The Lawyer Africa Elite 2014 features an in-depth look at 46 leading independent firms’ strategies in 15 key sub-Saharan jurisdictions, as well as the views of in-house counsel from some of Africa’s largest companies... Read more
This year, The Lawyer’s annual ranking of the largest UK law firms by turnover is available as an interactive, digital benchmarking tool. For the first time this will allow you to manipulate each data set against the metrics of your choice.
Former navy mechanic Ian Liddle who was severely injured in an accident last year is suing the Ministry of Defence. Liddle, of Portsmouth, lost one eye and suffered head injuries after being trapped and crushed by a lift while working on HMS Illustrious in January 1994. His writ says a lift above him was activated and came down on top of him. Forks on the bottom of the lift penetrated his face and trapped his head. He accuses the MoD of negligently failing to provide proper fencing, failing to a provide mechanism that would automatically halt the lift if someone was in its way, failing to provide supervision of movement of the lift, failing to provide means of communication between Liddle and others who might operate the lift and failing to supervise or train him and others properly in the safe operation of the lift.
Writ issued by Innes & Co, Portsmouth.
A jeweller's bookkeeper accused of forging and cashing cheques worth £250,000 belonging to her employers is being sued for damages. The writ claims Lucy Cracknell misappropriated £224,962 from M Abram, who traded from 34-35 Hatton Garden, London, between June 1992 and March 1995. Now the company is suing Cracknell, of Brixton, London SW2, for return of the money, damages, and interest. The writ claims Cracknell obtained the signature of authorised signatories on the cheques by saying that money was due to HM Customs and Excise for VAT and excise duty, and then altered the name of the payee to her own name, or to cash, or used a nominee before presenting the cheques for payment.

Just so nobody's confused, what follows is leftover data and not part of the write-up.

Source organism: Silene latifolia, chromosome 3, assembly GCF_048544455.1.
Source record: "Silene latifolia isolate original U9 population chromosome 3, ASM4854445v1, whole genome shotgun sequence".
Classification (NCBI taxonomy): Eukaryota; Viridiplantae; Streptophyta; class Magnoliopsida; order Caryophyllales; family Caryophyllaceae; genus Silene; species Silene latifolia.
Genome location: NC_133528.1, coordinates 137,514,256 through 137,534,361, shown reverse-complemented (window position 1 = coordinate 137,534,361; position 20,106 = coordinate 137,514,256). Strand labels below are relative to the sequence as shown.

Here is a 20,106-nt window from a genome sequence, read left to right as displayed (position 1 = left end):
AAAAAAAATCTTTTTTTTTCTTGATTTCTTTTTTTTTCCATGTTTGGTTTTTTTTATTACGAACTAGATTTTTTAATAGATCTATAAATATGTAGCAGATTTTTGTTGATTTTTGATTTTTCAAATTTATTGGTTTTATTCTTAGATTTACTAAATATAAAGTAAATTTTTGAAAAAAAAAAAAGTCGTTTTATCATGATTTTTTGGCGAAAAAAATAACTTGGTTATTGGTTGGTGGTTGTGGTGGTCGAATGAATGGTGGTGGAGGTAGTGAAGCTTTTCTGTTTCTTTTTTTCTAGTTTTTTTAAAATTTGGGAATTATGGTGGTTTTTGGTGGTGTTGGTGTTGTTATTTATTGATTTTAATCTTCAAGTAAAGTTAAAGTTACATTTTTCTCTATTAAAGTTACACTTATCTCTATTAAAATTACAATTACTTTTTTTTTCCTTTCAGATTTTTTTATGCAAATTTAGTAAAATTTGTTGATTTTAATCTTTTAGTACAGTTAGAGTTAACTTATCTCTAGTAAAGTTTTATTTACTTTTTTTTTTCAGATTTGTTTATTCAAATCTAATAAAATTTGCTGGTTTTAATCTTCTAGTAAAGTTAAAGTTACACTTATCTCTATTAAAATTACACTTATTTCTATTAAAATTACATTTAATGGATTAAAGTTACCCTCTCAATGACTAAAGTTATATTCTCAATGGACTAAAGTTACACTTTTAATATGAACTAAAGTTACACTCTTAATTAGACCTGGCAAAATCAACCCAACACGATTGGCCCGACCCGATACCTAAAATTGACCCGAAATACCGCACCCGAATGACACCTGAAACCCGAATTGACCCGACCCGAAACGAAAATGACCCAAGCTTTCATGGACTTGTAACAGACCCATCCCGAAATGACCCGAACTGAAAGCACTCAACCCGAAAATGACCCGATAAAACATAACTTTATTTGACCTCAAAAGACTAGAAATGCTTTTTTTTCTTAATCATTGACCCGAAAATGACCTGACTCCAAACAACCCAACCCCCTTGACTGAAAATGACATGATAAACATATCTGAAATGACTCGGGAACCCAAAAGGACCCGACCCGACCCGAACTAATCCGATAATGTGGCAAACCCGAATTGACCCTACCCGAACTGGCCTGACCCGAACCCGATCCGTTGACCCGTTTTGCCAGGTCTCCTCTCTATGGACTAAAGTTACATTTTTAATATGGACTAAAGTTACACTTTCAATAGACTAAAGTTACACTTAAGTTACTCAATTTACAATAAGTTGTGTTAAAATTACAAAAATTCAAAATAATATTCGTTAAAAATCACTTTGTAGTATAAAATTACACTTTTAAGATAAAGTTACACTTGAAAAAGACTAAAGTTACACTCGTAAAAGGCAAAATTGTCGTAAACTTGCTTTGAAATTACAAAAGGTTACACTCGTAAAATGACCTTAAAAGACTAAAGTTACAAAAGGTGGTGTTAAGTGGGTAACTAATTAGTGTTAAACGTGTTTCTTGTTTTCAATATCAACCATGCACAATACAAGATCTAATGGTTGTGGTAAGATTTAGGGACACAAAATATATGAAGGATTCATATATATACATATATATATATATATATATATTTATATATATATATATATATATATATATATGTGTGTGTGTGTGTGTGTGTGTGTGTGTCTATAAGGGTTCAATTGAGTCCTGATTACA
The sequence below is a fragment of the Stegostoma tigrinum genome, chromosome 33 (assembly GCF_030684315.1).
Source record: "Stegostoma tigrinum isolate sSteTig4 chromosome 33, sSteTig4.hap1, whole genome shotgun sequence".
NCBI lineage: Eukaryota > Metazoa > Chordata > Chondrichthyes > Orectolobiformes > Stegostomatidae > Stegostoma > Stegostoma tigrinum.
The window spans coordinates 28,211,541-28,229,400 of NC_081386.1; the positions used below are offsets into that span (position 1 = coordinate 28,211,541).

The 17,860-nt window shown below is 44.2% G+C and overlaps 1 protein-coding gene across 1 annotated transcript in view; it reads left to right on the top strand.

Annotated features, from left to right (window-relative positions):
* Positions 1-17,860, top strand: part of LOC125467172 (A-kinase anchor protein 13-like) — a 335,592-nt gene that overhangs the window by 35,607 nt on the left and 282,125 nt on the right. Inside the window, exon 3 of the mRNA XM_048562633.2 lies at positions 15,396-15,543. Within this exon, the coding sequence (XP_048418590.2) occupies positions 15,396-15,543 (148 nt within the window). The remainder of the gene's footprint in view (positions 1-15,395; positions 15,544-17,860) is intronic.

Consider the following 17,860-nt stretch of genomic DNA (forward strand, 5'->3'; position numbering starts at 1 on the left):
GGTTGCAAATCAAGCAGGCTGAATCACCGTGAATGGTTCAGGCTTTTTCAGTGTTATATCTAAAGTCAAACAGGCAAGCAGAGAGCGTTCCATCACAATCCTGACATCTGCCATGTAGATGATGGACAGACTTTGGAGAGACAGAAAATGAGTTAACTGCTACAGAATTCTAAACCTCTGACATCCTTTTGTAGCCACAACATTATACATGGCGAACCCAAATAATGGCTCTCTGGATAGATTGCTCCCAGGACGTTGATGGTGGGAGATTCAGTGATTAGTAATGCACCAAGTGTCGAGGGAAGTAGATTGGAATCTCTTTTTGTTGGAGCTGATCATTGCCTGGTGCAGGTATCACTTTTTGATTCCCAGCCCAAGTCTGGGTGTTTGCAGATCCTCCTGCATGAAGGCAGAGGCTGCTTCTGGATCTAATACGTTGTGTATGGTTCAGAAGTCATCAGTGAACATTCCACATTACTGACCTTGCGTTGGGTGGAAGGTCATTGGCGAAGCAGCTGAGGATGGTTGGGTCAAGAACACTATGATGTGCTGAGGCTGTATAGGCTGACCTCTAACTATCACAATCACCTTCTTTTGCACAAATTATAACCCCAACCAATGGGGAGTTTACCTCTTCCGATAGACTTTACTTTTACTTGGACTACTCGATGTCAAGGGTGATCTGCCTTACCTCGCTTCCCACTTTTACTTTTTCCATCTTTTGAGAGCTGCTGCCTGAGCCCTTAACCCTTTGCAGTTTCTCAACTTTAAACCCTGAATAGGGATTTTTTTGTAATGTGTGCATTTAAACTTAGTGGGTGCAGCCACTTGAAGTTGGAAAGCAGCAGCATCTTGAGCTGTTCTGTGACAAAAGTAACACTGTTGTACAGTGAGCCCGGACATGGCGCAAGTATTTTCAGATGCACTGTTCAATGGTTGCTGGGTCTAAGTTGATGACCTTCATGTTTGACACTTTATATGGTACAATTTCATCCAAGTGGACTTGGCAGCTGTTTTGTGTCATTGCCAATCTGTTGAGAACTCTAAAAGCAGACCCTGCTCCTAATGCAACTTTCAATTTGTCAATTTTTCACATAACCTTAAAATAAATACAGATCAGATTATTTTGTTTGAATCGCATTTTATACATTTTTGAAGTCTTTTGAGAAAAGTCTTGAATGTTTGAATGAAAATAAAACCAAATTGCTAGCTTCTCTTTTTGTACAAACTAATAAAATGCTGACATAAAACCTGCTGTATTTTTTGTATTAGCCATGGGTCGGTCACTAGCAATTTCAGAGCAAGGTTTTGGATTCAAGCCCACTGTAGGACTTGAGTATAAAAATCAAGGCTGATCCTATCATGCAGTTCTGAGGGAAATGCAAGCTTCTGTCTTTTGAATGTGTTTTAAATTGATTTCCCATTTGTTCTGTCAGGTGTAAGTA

Writ issued by Abram & Co of Cursitor Street, London EC4.
Farm worker John Hill of Peterborough is taking his former bosses to the High Court seeking damages over what he says are the after-effects of exposure to dangerous chemicals during the course of his work. Hill claims he became chemically hypersensitive and cannot work in close proximity to chemicals after being exposed to Actellic D, an insecticide. He blames his former employers, William Tomkins, of Apethorpe, Peterborough. The writ claims in early 1993 he was instructed to treat grain with the insecticide and to use spraying equipment. Afterwards he says he felt ill but the writ claims he was required to use the substance again.